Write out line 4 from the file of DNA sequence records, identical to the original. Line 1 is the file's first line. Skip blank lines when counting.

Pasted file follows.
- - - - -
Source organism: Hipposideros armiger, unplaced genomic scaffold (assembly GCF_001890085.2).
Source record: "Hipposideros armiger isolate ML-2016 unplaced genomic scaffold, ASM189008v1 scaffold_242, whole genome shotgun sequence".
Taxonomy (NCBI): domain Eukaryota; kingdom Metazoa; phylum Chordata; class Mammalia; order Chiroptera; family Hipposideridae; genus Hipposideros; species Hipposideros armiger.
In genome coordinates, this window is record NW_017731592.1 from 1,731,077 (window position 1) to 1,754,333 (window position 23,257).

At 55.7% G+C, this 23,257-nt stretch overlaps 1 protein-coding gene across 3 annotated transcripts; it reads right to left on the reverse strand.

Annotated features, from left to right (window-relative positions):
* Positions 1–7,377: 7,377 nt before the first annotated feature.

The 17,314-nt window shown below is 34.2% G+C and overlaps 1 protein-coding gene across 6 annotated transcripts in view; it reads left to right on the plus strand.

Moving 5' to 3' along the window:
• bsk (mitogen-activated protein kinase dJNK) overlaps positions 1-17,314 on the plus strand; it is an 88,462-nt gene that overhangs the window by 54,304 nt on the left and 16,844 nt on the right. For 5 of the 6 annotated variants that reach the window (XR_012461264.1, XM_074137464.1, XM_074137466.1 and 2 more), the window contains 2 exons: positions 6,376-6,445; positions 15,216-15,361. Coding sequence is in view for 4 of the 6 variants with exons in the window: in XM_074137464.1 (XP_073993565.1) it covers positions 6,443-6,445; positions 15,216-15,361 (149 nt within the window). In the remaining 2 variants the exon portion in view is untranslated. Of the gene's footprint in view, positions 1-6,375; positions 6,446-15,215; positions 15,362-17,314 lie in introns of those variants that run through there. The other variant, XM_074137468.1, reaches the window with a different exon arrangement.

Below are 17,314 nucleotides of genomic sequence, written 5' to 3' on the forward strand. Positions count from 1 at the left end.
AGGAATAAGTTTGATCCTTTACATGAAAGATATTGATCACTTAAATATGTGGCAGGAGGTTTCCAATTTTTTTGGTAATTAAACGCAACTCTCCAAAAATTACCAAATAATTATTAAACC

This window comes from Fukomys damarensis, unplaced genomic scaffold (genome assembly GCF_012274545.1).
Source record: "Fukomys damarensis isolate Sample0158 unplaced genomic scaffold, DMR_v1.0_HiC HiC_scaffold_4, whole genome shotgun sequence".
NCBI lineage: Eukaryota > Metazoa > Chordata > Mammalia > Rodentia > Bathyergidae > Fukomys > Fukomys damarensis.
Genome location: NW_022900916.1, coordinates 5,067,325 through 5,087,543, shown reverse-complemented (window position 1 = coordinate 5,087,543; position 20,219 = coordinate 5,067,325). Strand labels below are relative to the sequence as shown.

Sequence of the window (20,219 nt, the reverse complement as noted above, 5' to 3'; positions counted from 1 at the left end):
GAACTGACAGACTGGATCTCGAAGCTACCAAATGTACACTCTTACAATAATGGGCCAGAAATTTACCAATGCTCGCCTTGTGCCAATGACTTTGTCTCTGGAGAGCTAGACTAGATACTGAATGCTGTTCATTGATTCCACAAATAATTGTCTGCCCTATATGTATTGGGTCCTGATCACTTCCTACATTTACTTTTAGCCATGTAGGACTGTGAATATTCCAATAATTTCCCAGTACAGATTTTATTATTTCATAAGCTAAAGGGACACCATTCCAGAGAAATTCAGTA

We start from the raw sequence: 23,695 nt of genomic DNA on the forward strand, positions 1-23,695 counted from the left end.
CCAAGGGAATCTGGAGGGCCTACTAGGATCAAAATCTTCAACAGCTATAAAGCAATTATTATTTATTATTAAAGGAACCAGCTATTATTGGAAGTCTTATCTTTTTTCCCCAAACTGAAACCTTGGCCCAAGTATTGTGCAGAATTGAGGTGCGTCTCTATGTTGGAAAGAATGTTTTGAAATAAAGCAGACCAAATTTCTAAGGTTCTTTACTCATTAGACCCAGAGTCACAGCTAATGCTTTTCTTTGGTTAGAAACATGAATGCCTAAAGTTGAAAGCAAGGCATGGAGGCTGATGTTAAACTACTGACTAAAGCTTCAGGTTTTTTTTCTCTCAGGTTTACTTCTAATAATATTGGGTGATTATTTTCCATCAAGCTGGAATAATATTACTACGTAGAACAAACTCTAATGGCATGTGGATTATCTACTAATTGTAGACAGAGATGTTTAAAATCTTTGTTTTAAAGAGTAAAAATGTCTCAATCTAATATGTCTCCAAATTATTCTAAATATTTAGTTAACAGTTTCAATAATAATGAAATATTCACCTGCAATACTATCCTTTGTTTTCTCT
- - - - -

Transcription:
In genome coordinates, this window is record NW_017731592.1 from 1,731,077 (window position 1) to 1,754,333 (window position 23,257).